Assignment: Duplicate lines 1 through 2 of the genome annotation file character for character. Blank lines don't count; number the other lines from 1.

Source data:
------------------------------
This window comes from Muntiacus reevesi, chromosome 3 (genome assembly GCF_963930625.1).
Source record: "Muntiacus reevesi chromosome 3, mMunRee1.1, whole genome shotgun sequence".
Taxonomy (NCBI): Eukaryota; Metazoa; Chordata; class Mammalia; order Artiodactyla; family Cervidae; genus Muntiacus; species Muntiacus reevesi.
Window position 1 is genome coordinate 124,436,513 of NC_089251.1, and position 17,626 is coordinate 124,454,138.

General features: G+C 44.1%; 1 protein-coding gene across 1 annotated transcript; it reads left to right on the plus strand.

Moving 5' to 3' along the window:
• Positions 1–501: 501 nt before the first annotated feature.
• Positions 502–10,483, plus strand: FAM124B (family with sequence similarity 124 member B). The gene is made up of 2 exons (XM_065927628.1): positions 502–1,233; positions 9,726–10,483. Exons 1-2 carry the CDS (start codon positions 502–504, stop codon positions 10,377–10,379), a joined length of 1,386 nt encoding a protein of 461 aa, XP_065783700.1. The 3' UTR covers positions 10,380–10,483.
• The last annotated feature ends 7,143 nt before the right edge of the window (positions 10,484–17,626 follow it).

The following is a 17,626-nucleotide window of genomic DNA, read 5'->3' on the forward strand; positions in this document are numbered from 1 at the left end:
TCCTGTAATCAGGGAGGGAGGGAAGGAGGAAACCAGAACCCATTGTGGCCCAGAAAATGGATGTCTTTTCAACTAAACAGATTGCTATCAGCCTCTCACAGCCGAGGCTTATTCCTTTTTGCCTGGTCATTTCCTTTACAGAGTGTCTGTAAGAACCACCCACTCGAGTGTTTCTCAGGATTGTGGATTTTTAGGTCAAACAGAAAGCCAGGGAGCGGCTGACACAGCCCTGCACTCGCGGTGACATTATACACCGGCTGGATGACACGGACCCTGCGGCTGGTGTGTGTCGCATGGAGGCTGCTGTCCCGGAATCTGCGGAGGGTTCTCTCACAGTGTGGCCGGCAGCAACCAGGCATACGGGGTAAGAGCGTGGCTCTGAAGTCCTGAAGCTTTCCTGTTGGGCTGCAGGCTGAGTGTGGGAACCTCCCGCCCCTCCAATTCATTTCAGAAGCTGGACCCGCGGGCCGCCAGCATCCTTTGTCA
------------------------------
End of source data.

This window comes from Muntiacus reevesi, chromosome 3 (genome assembly GCF_963930625.1).
Source record: "Muntiacus reevesi chromosome 3, mMunRee1.1, whole genome shotgun sequence".